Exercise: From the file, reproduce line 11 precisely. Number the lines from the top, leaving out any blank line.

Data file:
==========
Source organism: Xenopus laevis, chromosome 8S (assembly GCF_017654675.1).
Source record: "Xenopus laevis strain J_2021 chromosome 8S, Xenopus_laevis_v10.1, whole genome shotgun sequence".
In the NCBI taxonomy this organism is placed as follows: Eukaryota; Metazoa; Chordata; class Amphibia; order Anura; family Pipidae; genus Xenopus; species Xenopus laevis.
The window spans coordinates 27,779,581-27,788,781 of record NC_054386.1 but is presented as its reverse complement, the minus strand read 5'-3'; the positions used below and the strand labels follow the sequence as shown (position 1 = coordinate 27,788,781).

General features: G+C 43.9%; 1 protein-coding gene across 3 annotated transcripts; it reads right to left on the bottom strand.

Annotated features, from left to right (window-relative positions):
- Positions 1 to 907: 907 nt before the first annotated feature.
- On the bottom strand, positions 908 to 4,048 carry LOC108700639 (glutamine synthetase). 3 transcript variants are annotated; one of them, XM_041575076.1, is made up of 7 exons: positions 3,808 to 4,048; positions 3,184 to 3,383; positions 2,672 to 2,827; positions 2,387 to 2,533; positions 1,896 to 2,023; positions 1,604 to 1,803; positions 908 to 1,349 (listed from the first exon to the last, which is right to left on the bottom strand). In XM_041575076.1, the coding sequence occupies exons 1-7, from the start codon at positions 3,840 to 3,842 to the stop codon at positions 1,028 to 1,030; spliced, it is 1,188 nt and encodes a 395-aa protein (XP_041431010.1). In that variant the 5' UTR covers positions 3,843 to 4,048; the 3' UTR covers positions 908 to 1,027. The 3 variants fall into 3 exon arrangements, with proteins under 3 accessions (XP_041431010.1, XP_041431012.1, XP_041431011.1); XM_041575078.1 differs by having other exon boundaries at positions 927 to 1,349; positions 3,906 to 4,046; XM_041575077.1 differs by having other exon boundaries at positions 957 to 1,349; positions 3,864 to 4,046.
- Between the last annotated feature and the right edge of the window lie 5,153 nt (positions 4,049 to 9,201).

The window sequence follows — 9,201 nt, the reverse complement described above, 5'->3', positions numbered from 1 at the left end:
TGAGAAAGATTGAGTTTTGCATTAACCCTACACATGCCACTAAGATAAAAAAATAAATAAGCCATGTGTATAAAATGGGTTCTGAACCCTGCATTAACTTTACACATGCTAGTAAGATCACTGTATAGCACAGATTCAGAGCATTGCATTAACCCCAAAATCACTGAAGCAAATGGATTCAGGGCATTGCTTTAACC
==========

TGAGAAAGATTGAGTTTTGCATTAACCCTACACATGCCACTAAGATAAAAAAATAAATAAGCCATGTGTATAAAATGGGTTCTGAACCCTGCATTAACTTTACACATGCTAGTAAGATCACTGTATAGCACAGATTCAGAGCATTGCATTAACCCCAAAATCACTGAAGCAAATGGATTCAGGGCATTGCTTTAACC